Title

Correlations between uptake of technetium-99m Q12 and thallium-201: myocardial perfusion and viability in a model of acute coronary reperfusion

UMMS Affiliation

Department of Medicine; Department of Nuclear Medicine

Date

1-27-1998

Document Type

Article

Subjects

Animals; Coronary Circulation; Coronary Disease; Furans; Heart; Indicators and Reagents; Male; Microspheres; Myocardial Reperfusion Injury; Myocardium; Nitroblue Tetrazolium; Organotechnetium Compounds; Radiopharmaceuticals; Rats; Rats, Sprague-Dawley; Thallium Radioisotopes

Disciplines

Life Sciences | Medicine and Health Sciences

Abstract

To investigate whether Q12 uptake is affected by myocardial viability, as has been noted for 201Tl and sestamibi, we analyzed the initial and delayed distribution patterns of Q12 in a rat coronary artery occlusion-reperfusion model. METHODS: Animals were intubated and ventilated, and their arterial pressures were monitored. A left thoracotomy was performed. After a 1-hr occlusion and a 1-hr reperfusion of a major branch of the circumflex artery, 201Tl and Q12 were injected intravenously. Radiolabeled microspheres were used to document the areas of risk and reperfusion. The animals were killed at 5 min or 1 hr after administration of the diffusible tracers. Tracer distribution was determined by segmental tissue analysis, and tissue viability was determined by histochemical staining. RESULTS: Both the initial uptake and delayed retention of Q12 are sensitive to myocardial viability as shown by significantly lower uptake (28% +/- 8%) and retention (41% +/- 13%) of Q12 in the nonviable as compared to the viable segments (p < 0.001). In addition, the myocardial retention of Q12 was significantly less in the nonviable tissue when compared to the initial uptake (p < 0.01). CONCLUSION: The clinical implication of these observations suggests that initial and delayed imaging after Q12 administration would reflect both the initial regional blood flow pattern and myocardial viability. Also, delayed imaging of Q12 may reflect viability better than the initial imaging.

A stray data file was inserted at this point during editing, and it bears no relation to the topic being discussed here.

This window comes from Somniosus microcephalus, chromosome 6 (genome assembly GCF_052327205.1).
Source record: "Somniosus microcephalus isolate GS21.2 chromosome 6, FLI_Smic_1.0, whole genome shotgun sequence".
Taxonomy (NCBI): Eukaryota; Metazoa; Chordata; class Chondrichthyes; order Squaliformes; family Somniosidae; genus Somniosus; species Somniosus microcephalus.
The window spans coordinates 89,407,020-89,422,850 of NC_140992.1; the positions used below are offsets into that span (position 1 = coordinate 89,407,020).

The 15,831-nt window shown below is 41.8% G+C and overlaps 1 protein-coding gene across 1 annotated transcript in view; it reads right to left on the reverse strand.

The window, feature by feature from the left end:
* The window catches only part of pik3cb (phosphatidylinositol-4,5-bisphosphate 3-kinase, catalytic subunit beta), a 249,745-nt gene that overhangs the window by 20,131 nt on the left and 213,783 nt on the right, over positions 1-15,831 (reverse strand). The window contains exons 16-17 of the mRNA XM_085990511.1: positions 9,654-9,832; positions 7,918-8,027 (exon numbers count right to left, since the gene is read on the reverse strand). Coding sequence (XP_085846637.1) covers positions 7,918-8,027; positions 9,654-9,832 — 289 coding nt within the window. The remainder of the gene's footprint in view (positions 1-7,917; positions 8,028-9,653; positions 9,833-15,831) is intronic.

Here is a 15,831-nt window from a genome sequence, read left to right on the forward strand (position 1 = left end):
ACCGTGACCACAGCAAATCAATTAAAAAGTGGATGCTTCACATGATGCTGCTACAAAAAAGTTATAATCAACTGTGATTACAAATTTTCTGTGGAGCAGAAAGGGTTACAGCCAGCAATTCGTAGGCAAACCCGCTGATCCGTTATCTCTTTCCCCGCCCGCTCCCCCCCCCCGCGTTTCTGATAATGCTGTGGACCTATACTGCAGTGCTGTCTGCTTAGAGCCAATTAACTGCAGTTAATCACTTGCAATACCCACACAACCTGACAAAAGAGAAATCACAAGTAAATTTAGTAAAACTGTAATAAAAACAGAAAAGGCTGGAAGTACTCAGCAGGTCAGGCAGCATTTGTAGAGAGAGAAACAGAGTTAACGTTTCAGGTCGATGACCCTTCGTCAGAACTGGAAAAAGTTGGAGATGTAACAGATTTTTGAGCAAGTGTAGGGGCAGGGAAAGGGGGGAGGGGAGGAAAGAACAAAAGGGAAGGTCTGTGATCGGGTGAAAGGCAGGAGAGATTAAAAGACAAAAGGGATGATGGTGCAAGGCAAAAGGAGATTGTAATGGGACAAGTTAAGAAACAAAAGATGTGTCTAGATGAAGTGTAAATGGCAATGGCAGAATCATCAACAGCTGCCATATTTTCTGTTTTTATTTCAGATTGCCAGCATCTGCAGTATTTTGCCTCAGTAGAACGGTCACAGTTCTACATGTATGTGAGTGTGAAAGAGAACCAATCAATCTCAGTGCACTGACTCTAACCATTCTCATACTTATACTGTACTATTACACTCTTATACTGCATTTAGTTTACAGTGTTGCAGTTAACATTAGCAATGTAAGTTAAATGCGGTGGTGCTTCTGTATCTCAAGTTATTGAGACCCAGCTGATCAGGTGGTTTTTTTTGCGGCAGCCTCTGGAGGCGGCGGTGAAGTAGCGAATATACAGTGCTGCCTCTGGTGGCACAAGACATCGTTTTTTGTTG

Rights and Permissions

Citation: J Nucl Med. 1998 Jan;39(1):159-65.

Related Resources

Link to Article in PubMed

Journal Title

Journal of nuclear medicine : official publication, Society of Nuclear Medicine

PubMed ID

9443756